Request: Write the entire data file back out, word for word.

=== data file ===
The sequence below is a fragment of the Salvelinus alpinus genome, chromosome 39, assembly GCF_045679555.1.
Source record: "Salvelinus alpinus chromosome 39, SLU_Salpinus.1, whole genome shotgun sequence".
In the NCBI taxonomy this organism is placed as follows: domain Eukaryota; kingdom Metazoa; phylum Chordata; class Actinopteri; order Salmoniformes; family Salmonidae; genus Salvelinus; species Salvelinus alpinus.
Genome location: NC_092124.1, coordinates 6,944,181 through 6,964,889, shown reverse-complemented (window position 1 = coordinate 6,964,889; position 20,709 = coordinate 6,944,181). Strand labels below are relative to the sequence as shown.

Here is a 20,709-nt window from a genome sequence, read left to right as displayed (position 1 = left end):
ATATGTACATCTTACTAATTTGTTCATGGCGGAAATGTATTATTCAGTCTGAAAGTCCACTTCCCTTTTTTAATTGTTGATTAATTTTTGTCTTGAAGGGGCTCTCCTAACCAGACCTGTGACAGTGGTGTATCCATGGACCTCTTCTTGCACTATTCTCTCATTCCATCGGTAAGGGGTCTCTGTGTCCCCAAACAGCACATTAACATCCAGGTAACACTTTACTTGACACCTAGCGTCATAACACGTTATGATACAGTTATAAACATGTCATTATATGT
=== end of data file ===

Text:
The sequence below is a fragment of the Salvelinus alpinus genome, chromosome 39, assembly GCF_045679555.1.
Source record: "Salvelinus alpinus chromosome 39, SLU_Salpinus.1, whole genome shotgun sequence".
In the NCBI taxonomy this organism is placed as follows: domain Eukaryota; kingdom Metazoa; phylum Chordata; class Actinopteri; order Salmoniformes; family Salmonidae; genus Salvelinus; species Salvelinus alpinus.
Genome location: NC_092124.1, coordinates 6,944,181 through 6,964,889, shown reverse-complemented (window position 1 = coordinate 6,964,889; position 20,709 = coordinate 6,944,181). Strand labels below are relative to the sequence as shown.

Here is a 20,709-nt window from a genome sequence, read left to right as displayed (position 1 = left end):
ATATGTACATCTTACTAATTTGTTCATGGCGGAAATGTATTATTCAGTCTGAAAGTCCACTTCCCTTTTTTAATTGTTGATTAATTTTTGTCTTGAAGGGGCTCTCCTAACCAGACCTGTGACAGTGGTGTATCCATGGACCTCTTCTTGCACTATTCTCTCATTCCATCGGTAAGGGGTCTCTGTGTCCCCAAACAGCACATTAACATCCAGGTAACACTTTACTTGACACCTAGCGTCATAACACGTTATGATACAGTTATAAACATGTCATTATATGT